Friday, 14 May 2021

English, Scottish & Welsh genealogy updates: this week's summary

Below is a summary of new and updated family history record collections for England, Scotland and Wales released by the major genealogy databases over the last week (for the previous summary, see 7 May blogpost).

This regular summary of releases and updates relating to British collections is designed to help family historians whose Irish ancestors migrated, temporarily or permanently, to England, Scotland or Wales.

By default, it will also be useful to anyone carrying out research in those three nations, regardless of the origin of their ancestors.

The figures in parenthesis in the New Collections section are the numbers of records/images in the new record set.

Unless otherwise stated, the figures in parenthesis in the Updated Collections section reflect the number of records added to the collection in the recent update. In some instances, the supplier has not made this figure available. Where two figures are given, the first is the number of additions, the second is the new total.

Please note that I don't usually include updates of fewer than 1,000 records.


NEW COLLECTIONS

BritishNewspaperArchive (shared with some FindMyPast subscriptions)


FindMyPast

UPDATED COLLECTIONS

Ancestry


DeceasedOnline
FamilySearch



Some of the above content contains affiliate links. This means I may earn a small commission if you buy via these links. This does not affect the price you pay as a consumer, but it does contribute to keeping Irish Genealogy News online. See Advertising Disclosure tab above.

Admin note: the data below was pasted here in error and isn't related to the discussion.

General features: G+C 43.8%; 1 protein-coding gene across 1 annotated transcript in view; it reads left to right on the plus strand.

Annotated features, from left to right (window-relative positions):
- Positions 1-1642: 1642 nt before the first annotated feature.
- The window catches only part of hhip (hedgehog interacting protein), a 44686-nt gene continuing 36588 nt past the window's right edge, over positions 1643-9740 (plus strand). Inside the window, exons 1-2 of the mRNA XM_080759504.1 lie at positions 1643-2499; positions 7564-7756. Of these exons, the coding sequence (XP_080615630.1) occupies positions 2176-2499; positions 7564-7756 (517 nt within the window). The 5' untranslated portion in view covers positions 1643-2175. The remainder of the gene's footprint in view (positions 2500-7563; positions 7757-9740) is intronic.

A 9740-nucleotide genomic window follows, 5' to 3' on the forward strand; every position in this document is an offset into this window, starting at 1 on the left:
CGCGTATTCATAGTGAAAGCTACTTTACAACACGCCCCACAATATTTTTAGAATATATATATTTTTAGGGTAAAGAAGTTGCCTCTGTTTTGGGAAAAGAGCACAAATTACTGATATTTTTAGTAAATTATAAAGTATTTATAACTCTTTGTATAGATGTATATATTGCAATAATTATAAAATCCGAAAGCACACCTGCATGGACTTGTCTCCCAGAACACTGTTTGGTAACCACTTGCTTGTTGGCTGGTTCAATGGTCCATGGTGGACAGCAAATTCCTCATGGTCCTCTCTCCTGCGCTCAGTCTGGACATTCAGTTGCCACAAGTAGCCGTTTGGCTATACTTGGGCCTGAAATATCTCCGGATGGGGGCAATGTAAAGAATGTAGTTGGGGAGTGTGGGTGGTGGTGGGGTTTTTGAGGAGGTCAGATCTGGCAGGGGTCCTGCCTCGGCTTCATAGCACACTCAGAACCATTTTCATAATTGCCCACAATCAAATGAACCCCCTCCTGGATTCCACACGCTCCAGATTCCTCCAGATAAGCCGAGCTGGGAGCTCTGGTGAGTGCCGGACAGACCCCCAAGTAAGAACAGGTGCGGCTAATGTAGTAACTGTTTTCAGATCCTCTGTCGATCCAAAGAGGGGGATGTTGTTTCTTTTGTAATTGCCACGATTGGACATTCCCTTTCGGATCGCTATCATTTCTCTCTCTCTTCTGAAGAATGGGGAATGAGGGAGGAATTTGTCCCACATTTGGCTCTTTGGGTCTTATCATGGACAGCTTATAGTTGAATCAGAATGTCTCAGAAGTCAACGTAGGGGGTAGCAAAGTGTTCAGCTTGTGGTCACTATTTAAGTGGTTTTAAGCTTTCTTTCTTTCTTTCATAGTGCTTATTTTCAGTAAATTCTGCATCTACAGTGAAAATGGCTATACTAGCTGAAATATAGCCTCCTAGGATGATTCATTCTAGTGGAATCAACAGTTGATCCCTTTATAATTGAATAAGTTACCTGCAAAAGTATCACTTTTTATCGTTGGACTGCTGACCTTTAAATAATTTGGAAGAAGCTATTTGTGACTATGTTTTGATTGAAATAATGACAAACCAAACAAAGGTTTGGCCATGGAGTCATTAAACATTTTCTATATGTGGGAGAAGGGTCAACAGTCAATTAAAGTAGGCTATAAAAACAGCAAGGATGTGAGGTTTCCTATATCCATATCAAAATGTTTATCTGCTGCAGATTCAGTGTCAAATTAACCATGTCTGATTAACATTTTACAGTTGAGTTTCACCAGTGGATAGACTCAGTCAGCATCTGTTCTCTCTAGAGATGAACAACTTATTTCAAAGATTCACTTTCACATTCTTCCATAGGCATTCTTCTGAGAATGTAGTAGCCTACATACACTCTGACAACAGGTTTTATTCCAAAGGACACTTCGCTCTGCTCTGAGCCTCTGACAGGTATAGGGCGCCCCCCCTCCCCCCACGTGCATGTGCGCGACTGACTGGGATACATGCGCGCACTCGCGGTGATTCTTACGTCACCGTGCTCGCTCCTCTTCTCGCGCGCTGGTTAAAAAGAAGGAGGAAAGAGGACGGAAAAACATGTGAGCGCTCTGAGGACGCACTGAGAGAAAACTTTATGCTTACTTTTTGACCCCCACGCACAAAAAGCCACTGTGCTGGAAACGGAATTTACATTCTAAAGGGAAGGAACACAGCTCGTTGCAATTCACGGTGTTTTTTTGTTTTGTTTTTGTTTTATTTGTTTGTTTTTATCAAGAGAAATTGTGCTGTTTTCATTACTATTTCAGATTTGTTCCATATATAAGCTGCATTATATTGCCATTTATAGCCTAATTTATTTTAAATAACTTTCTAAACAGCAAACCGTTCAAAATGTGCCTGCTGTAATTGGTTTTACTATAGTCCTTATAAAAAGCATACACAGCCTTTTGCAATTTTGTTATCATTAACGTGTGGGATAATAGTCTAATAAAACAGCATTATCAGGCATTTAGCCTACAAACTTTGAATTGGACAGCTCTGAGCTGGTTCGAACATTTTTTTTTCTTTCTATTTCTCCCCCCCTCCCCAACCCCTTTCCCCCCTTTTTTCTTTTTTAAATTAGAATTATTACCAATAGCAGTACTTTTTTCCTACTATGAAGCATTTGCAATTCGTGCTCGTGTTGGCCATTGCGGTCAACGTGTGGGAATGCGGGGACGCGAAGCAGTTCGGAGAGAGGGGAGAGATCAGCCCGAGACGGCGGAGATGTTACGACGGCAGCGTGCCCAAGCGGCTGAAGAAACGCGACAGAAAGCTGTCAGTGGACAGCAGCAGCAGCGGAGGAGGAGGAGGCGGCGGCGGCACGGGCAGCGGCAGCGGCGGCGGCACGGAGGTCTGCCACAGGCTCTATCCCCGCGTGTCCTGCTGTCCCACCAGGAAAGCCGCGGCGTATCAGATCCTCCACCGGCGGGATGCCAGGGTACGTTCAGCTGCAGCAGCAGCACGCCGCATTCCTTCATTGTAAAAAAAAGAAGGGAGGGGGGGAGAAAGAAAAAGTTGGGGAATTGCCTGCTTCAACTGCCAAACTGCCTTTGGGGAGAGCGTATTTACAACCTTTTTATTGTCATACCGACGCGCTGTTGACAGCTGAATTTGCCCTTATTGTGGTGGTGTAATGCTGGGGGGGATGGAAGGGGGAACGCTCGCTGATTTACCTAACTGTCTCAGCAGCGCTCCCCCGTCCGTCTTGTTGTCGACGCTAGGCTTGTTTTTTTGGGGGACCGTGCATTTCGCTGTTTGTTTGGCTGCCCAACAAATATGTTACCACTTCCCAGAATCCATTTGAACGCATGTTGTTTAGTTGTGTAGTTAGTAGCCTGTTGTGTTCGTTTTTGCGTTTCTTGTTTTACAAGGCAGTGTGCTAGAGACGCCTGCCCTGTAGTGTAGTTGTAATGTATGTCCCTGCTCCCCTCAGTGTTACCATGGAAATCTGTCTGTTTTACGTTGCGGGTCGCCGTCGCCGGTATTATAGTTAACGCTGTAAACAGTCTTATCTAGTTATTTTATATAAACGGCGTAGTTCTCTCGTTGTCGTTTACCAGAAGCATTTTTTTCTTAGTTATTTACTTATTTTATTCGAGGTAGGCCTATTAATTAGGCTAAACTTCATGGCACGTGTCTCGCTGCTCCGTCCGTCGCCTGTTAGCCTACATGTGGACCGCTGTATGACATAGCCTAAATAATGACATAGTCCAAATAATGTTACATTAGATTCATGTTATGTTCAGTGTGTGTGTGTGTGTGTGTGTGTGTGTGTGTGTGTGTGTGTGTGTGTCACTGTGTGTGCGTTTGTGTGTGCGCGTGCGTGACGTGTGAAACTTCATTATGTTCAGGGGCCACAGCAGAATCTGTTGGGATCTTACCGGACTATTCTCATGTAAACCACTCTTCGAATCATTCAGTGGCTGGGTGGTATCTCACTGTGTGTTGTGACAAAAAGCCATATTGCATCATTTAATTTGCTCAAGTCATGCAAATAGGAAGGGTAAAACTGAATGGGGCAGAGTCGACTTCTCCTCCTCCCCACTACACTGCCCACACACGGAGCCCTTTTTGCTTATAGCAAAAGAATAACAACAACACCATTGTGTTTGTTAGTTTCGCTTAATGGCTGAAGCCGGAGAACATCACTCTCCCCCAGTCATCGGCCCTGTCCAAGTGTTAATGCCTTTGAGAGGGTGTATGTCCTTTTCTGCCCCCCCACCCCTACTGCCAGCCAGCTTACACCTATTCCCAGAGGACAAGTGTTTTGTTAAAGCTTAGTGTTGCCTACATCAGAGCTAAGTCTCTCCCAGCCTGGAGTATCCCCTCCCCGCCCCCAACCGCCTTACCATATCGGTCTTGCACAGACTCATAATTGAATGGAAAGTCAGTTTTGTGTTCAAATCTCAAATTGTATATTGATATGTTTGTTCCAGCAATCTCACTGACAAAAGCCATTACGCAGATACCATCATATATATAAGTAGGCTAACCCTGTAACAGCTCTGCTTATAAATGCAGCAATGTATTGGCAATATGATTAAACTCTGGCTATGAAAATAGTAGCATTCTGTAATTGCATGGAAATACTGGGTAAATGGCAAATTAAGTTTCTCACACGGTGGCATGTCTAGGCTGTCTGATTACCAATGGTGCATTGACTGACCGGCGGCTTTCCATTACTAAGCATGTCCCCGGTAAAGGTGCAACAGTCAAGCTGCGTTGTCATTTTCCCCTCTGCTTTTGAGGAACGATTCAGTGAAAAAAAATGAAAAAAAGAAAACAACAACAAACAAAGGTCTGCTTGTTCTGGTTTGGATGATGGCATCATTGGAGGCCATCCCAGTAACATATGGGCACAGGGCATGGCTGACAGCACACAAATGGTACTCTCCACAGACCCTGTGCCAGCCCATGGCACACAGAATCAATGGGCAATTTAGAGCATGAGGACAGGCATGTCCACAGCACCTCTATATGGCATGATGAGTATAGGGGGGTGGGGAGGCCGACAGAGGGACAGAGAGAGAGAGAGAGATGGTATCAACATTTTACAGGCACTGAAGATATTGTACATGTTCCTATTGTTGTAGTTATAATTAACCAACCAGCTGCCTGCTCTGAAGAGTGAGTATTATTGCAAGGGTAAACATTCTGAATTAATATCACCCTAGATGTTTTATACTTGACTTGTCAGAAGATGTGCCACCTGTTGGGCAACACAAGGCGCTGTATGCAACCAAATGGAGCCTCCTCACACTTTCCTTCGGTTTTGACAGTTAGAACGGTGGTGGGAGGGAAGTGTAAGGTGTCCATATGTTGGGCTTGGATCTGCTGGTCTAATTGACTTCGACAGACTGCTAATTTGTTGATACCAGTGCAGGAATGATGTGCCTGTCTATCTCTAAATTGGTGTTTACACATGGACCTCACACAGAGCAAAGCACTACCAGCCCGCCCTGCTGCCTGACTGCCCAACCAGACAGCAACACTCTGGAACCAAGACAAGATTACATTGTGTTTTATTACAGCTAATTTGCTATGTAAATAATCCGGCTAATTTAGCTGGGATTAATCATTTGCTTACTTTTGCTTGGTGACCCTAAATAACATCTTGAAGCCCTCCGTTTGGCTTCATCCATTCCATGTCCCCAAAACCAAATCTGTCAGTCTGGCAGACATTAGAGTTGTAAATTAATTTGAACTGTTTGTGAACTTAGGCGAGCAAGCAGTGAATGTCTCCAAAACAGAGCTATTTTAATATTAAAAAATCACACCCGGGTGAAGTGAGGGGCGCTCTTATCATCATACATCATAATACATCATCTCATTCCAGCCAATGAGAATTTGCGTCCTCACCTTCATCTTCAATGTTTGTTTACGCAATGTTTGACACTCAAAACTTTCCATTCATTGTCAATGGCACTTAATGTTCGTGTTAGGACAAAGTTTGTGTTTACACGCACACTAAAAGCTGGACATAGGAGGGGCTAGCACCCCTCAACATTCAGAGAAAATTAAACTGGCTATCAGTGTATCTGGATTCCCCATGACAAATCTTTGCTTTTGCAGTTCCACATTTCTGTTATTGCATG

Thursday, 13 May 2021

Irish Ancestors, Irish Lives: explore their world in this online course

An interesting Irish genealogy and history course, hosted by the Society of Genealogists, will be held online on Wednesday evenings over six weeks starting on 2 June. Each weekly session will run from 6pm to 8pm (GMT+1).

Called Irish Ancestors, Irish Lives, the course is as much about helping researchers to understand the daily lives, social issues and concerns of their Irish ancestors as it is about finding and successfully exploiting relevant historical and genealogical records, both common and lesser-known sources.

It will be presented by Jill Williams and Roz McCutcheon, both of them Fellows of the Irish Genealogical Research Society, and both experienced and popular speakers at the SOG and elsewhere.

Their workshops and courses nearly are nearly always fully booked, so if this sounds just like the type of course you've been looking for to help you understand the lives of your forbears, and how to progress your research, I'd suggest you book quickly.

The cost of the six-week course is £112.50, discounted to £90 for SOG members. You'll find out more about the course, including the topics to be presented at each session, on the SOG site.

Tuesday, 11 May 2021

RootsIreland will be offline from 5pm for scheduled maintenance

The Irish Family History Foundation has advised that its RootsIreland.ie database, which holds more than 24million records, most of them from church registers (several denominations) and civil records, will be offline from 5pm this evening due to scheduled maintenance.

Five hours has been allocated for the maintenance tasks to be carried out, so the database should be back up and running by 10pm (Irish/GMT+1), but it could be earlier. 

 

FindMyPast offers 20% savings on most subscription packages

FindMyPast is offering a 20% discount on most of its subscription packages. Such savings don't come along as often as they used to - this is the first, I believe, for six months - so if you were casually thinking of getting stuck into your genealogy research, or returning to it after a break, this might be the time to get your decision cap on.

While the saving doesn't amount to much on a one-month package, it certainly is worth having if you were thinking of taking out an annual subscription. If you're a brand-new or returning customer, be sure to take advantage of the offer before 10am (GMT+1) on Saturday 15 May.